Teddy: The fact that he had this moral compass, within the context of national politics, must have been incredibly difficult. Just so you are aware, the first time we went back to Arizona, right after his diagnosis, George and I and Peter [Kunhart, Teddy and George’s father] were talking with McCain, and he said, “Look, I’m not naïve. I brought you guys down here as quickly as I did because I know this disease is a vicious one, and it is going to go quick.” He knew death was imminent. He said, “I want my last fight to bring my policies together, to take the Senate back to where it use to be, where Democrats and Republicans can work together… it wasn’t that long ago.” If this film has one mission, it is to show that we can get there, and we can get things done the right way, not the way it is being done now. He said, “Please tell this story, warts and all; don’t sugarcoat anything.”
It is very hard to find an interview with Caroline McCain, his first wife, her after their divorce. But McCain called her up and said, “I’m doing this film with these guys; would you please do me a favor and sit with them?” She replied, “Yeah, anything for you.”
That came out in the documentary. She seemed reluctant to say anything negative about him. She admitted when times were tough, but she didn’t seem to want to denigrate him.
Teddy: Oh, no, she is still very much in love with him. Always will be.
Did you get any sense that there was any lingering resentment or bitterness between Caroline and McCain’s second wife, Cindy?
Teddy: I think if we interviewed them 10 years ago, then perhaps. But his cancer diagnosis made everyone reflective. In the time of our interviews, no one was looking back in bitterness; they were looking back and forward in joy.
Do you have a sense of what he was most proud of?
George: It was his service to his country. It didn’t matter what he was doing, as long as he was serving his country. He loved this country, and until the day he died, he served it. I think he is proud of the bills he passed, too, but I think the commitment to serving this country honorably was his proudest achievement, aside from his family.
Tell me something that might be fun or illuminating about the man that didn’t make the final cut of the documentary.
George: It would have to be his love of birds. All around him were his birds; he had hawks flying around. He took us on a little tour, showing off his birds. We have [Senator] Lindsey Graham talking about McCain showing him his birds. It was a passion for him, an obsession.
This is how cool this guy is — after the first day of interviewing him, for what would’ve been probably five hours. He has an outdoor patio that has a kegerator. He invited everyone, us and the entire crew, to sit down and have a beer with him. It was like: “Wow, I can’t believe you’re not kicking us out of your house!” He lives off this long dirt road, and this utility truck got stuck, and you see him and Cindy on their golf cart, driving up to them and offering to help them push the truck out. It was a three-ton truck! He was so generous with his time. We didn’t know what to expect when we first met him, but we were so delighted with how amazing he was.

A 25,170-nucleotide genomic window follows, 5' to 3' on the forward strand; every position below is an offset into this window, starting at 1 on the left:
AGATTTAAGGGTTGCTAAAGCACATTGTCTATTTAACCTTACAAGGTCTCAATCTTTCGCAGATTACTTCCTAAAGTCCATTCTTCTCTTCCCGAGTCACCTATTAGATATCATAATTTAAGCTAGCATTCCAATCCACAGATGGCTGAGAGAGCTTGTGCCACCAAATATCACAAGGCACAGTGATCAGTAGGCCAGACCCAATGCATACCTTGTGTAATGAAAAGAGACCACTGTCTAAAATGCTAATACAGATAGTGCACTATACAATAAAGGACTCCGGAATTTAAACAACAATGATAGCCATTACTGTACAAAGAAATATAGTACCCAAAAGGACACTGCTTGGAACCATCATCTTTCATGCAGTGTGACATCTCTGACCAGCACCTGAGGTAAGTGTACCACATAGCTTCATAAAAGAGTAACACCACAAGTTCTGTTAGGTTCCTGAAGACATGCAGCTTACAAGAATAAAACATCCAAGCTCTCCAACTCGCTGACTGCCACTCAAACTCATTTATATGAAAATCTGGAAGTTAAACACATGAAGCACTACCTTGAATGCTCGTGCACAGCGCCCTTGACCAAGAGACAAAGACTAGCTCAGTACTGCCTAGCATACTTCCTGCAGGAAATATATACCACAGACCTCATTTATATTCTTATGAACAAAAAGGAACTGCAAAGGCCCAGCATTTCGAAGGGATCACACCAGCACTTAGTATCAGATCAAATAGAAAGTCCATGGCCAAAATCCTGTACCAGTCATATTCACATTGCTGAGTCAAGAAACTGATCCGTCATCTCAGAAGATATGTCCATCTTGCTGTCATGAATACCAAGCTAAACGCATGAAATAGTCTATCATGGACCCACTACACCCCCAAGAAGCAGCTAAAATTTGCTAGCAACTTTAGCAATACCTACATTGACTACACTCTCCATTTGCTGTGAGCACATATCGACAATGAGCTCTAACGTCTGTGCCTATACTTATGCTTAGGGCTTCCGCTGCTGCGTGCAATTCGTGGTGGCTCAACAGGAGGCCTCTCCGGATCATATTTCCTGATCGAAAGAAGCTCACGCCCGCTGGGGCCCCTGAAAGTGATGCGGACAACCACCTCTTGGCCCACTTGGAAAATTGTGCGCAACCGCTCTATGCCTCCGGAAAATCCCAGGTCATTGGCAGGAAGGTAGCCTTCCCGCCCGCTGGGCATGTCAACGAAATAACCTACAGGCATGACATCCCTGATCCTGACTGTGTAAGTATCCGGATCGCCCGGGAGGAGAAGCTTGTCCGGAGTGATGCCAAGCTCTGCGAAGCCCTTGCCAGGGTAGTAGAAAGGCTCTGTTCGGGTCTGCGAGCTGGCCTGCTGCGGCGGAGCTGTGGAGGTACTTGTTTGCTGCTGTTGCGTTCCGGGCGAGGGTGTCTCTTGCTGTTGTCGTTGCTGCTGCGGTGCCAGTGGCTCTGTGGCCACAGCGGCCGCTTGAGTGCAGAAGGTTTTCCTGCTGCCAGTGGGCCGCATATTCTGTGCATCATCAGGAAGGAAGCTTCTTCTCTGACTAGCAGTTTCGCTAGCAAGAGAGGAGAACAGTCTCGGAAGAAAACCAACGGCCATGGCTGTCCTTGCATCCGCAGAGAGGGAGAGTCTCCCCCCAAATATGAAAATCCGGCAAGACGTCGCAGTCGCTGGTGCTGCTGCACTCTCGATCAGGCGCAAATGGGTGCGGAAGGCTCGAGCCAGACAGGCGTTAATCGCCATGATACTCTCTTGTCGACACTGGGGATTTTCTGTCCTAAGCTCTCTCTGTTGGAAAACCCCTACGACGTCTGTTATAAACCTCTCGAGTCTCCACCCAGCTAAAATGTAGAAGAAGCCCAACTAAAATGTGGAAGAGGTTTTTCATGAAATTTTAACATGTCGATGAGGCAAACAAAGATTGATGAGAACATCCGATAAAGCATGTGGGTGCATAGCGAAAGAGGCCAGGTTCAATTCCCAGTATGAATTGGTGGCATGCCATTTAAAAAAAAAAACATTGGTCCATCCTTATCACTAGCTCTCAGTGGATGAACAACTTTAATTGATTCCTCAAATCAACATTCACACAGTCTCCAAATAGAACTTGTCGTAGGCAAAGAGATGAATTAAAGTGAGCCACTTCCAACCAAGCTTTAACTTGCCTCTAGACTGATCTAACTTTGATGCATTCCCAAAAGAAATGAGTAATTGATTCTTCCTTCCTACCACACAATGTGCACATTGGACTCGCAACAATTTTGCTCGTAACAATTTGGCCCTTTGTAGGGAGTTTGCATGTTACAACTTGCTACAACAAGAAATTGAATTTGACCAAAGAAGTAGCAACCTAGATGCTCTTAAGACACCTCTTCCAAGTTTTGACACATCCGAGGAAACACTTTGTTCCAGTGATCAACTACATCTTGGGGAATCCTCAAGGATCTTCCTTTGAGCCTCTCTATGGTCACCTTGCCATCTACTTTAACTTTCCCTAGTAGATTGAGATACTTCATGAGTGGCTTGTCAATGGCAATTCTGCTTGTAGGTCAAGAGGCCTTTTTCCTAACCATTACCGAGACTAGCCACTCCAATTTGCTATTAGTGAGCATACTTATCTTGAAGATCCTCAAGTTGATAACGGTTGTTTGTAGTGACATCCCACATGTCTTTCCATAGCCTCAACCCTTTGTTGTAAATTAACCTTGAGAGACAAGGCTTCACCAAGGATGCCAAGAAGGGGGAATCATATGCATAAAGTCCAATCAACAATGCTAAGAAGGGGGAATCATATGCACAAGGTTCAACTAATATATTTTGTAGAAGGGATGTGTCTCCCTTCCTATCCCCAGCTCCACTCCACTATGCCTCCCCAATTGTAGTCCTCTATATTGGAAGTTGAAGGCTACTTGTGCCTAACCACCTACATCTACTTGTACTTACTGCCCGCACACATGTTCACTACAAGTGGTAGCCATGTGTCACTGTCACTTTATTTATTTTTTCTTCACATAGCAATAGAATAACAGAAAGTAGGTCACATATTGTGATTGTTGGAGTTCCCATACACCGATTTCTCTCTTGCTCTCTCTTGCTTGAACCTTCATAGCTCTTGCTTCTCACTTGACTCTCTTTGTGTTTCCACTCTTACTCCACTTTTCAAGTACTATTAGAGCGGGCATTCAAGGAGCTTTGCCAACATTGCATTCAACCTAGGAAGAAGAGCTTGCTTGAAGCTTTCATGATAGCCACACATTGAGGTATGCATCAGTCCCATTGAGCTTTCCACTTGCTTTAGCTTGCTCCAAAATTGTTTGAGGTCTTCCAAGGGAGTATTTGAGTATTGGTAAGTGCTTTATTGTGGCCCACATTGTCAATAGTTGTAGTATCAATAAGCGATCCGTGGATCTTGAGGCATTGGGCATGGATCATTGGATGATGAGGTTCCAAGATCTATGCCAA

It occurs to me that Senator McCain suffered two very bitter, frustrating presidential bids. The first involved a Republican primary loss to George W. Bush, who was considered by many to have sanctioned a very nasty, dirty campaign to be run against McCain. In the second bid, he gets closer to the prize: This time he is the Republican nominee for president, running against Barack Obama. I believe he was doing well in the polls, but then the Great Recession hit, and pundits claim that the electorate blamed the Republicans for it more than they did the Democrats. Then comes Hurricane Sandy, and Republican New Jersey governor Chris Christie is seen hugging Democratic nominee Obama in front of a legion of cameras…
George: We debated this long and hard, and I know where you are going with this. They are both stingers, and they were both very, very hard for McCain to bear. I think you set it up beautifully — you described the lead-ups to both very accurately. But we think the loss to Bush was the one that bothered him the most. The dirty campaign — saying he had a black child out of wedlock — was very disgusting and hurtful. And then you fast forward to the Obama contest. We interviewed his daughter Meghan, and she said, “Even if my father ran with Jesus Christ, he couldn’t have beaten Obama.”
I know there are a lot of people who are worried with the death of the maverick and what that portends for the future of national politics. I think McCain was worried about it, too. What’s your opinion?
Teddy: I think John would say that he hopes his story would inspire the next maverick. Who is going to fill the shoes of John McCain? I’m not sure, but I hope his story — and perhaps our story about him — will produce the next John McCain.
We are not political people. We are storytellers; we want to get to the emotions of a story. Ultimately, all of our documentaries fall under the banner of moral leadership. That is our banner of filmmaking, and that is the common thread.